Hotels are popping up in Tulsa at a rate twice as fast as the rest of the country.
Hotel rooms in the city increased about 14.3 percent from June 2013 to June 2018, according to STR, a data analytics firm that examines trends in the hospitality industry. The percentage growth for the United States during the same period was roughly 7.14.
“The whole industry, not just in Oklahoma but in the country, is experiencing huge growth,” said Ray Hoyt, senior vice president of regional tourism at the Tulsa Regional Chamber. “There are communities that are our competitors that are building thousands of rooms — Nashville, Fort Worth — but their market is supporting it.”
Tulsa went from 14,304 hotel rooms in June 2013 to 16,414 in June of this year, according to STR. And the volume is getting larger.
Four hotels are scheduled to open downtown in the coming months.
The Downtown Residence Inn & Suites is slated to open at the end of September, and the following month will see the opening of Hotel Indigo, an $18 million, 93-room boutique hotel on Elgin Avenue between First and Second streets.
A five-story Holiday Inn Express on Archer Street between Detroit and Elgin avenues is scheduled to open in January or February, said Pete Patel, CEO of Promise Hotels. Patel is partnering with Tulsa-based contractor Ross Group on that hotel as well as the Hilton-branded Curio, a roughly $33 million conversion of the long-dormant Tulsa Club building into a 96-room boutique hotel.
The Curio is expected to open during the first quarter of 2019, Patel said.
“Downtown has probably grown faster in proportion than any part of town,” he said, alluding to the more than $1 billion of public-private development in the past decade. “The success of the BOK Center has made us bullish on downtown, as well as when our energy companies are doing well.
“There is a lot of travel now back in the industry, and that really helps our occupancy. “
Occupancy rates for Tulsa went from 57.7 percent for year-end 2013 to 54.4 percent at the close of 2017. During that same span the price of West Texas Intermediate crude oil, the benchmark of the energy industry, went from an average of $97.98 to $50.88.
“In Tulsa, for sure, with a drop in the energy market, a lot of business travel was cut or reduced,” Hoyt said. “That hurt our market. And people don’t realize, every time you add 100 rooms to the market, it’s not just 100 room nights, it’s 100 room nights times 365 days. So when your inventory exceeds your demand, basically what happens is the rate drops and then the occupancy drops.”
Increased lodging aside, Hoyt said the market can bear more, particularly of the full-service variety.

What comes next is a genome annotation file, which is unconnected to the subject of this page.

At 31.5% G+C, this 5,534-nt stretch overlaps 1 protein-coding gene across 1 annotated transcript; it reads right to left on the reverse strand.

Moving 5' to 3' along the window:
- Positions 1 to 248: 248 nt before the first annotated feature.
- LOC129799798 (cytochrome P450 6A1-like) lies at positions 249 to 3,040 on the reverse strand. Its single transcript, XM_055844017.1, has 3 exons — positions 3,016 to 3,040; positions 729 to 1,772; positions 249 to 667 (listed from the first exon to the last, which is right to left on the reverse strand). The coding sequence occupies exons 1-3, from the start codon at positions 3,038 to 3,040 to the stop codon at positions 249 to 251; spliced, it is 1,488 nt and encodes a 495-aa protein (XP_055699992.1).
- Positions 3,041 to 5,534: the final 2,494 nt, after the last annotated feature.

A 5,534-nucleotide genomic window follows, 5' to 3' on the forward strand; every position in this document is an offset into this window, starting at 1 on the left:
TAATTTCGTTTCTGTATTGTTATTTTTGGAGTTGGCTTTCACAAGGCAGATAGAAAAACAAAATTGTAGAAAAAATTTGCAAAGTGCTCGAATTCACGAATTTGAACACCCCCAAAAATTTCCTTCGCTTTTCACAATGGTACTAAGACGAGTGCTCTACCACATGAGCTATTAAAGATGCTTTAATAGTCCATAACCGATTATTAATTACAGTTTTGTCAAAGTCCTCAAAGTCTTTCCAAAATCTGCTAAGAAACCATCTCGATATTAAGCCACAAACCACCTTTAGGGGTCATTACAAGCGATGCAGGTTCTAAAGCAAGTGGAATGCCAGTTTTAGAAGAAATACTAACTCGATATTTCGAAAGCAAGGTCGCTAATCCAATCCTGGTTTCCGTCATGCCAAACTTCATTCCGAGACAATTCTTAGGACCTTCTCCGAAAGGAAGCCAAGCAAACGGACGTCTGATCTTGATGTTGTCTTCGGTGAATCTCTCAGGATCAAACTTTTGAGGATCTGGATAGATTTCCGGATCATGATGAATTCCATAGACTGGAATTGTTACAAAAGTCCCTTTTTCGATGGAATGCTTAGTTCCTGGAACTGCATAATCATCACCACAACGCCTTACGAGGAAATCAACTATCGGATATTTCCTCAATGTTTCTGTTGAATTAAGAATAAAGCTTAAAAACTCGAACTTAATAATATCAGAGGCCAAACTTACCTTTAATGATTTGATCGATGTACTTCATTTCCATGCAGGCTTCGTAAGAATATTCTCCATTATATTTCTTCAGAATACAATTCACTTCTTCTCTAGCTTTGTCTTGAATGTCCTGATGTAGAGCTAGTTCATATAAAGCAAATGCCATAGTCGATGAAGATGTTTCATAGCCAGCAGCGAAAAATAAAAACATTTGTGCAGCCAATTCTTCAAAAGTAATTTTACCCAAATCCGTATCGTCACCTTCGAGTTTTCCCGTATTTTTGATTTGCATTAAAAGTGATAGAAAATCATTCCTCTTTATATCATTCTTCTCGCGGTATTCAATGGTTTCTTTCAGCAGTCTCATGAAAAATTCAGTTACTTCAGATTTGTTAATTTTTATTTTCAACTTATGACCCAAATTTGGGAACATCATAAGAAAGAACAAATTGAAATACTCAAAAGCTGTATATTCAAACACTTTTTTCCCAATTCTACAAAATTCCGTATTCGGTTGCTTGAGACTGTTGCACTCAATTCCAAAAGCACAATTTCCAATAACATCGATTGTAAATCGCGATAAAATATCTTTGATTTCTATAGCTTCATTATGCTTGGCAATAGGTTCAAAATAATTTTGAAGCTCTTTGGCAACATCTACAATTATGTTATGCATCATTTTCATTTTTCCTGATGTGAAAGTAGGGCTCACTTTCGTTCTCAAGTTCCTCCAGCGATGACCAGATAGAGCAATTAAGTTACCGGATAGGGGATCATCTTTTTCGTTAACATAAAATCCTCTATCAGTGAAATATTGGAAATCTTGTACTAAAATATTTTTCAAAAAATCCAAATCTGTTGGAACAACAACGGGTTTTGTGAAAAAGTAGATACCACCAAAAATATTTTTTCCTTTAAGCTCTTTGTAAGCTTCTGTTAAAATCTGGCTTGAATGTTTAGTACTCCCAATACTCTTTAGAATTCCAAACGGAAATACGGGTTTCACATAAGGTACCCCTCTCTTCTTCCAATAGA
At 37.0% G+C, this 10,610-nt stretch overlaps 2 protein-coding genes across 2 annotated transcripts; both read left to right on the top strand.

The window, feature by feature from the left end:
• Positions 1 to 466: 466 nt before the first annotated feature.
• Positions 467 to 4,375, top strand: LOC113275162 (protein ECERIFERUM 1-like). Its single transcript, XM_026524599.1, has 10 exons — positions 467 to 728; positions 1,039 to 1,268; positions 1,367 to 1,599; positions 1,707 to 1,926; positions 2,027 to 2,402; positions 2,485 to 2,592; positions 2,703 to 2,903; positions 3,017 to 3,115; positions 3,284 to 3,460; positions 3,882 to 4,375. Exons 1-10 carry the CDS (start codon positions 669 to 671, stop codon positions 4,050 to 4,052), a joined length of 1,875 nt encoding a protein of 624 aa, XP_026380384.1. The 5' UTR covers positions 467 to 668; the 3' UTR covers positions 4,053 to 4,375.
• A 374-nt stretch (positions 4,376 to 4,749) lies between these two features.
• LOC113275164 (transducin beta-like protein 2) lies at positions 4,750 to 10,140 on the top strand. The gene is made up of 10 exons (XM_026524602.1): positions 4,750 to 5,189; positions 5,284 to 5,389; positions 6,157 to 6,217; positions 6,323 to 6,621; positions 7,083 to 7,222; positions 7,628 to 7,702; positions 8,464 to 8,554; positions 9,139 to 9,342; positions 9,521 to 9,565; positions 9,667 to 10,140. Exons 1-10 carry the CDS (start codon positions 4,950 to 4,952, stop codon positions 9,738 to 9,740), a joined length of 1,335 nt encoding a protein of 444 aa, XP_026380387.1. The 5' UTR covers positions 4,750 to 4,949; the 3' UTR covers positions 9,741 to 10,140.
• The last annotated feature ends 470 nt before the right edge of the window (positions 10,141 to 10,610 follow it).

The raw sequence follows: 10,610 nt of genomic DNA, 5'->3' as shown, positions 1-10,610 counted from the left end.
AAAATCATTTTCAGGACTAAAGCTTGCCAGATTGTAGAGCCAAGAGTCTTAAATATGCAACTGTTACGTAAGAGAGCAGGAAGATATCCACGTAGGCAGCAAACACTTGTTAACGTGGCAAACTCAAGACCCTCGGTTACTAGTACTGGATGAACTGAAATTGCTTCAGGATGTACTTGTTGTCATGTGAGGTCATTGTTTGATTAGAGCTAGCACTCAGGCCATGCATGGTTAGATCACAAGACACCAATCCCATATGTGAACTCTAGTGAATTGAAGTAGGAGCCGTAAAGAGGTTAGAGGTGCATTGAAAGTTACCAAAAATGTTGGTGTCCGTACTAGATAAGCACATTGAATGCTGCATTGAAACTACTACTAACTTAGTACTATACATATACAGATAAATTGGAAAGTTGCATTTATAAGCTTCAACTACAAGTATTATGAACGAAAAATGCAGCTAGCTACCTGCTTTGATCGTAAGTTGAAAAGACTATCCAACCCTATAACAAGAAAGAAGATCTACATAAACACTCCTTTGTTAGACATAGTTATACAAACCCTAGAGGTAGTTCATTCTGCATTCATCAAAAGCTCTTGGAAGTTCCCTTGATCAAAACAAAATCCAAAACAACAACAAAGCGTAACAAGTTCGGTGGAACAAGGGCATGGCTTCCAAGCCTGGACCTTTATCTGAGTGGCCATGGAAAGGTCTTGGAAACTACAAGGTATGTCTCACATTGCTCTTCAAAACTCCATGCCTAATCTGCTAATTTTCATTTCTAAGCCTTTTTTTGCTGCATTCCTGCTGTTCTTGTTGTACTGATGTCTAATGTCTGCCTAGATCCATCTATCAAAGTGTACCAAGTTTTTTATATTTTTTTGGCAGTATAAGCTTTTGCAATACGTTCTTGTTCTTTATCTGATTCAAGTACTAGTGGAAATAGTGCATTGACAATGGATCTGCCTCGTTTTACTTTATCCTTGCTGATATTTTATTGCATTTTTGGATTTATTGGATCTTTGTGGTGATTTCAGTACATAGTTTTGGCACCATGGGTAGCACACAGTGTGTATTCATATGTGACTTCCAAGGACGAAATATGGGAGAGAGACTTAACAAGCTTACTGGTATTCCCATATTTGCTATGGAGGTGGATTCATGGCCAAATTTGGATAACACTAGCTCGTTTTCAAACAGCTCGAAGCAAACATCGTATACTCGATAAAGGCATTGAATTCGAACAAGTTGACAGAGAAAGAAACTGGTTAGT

Those hotels maximize amenities to provide an all-encompassing experience, although at a higher price. They often provide laundry and shuttle services, restaurants, large spa or fitness facilities, room service, a concierge and extra staff to help with luggage.
Curio and Hotel Indigo will be full-service hotels, but they will be the first ones — aside from gaming hotels such as the Osage Casino (which is scheduled to open this month) — to be built in town since the Renaissance Tulsa Hotel & Convention Center in 2003, Hoyt said.
“We’re getting the convention space remodeled in the old arena (Cox Business Center), and that’s important,” Hoyt said. “But it’s still leaves us pretty short on space when you look at Oklahoma City, Fort Worth, Louisville. With the cities we compete against, we’re still probably short when it comes to convention space and full-service, convention hotels that are adjacent or in close proximity to our convention center.
“It’s a competitive business and a competitive market. If somebody has something more suitable, then they (conventions, shows) go to where they get the most bang for the buck or the most space or the most hotels.”
Vanesa Masucci, vice president of VisitTulsa, said: “Large conventions don’t want to be in too many hotels because it makes it harder to manage. And they certainly don’t want to have to pay for any shuttling or transportation because that adds a whole different dimension of cost to the actual conference.”
With a population of about 643,000, Oklahoma City is about 60 percent larger than Tulsa. And as of June 2018, according to STR, it had 26,514 hotel rooms to Tulsa’s 16,414.
That is not including a $235 million, 605-room Omni Hotel being built as part of a new convention center in Oklahoma City.
“If you look at the size of the new hotels, especially downtown (Tulsa), they are not big hotels,” Patel said. “Compare us to other markets — Oklahoma City, even markets like Little Rock — they have a lot larger supply than we do.
“I’ve heard people say, ‘Are you worried about too much inventory?’ Absolutely not. I’m not saying we need 10 mega hotels. But I don’t know if we should be too overly concerned about oversupply with the fact that we have fairly small hotels going in.”
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Source: STR *Year to date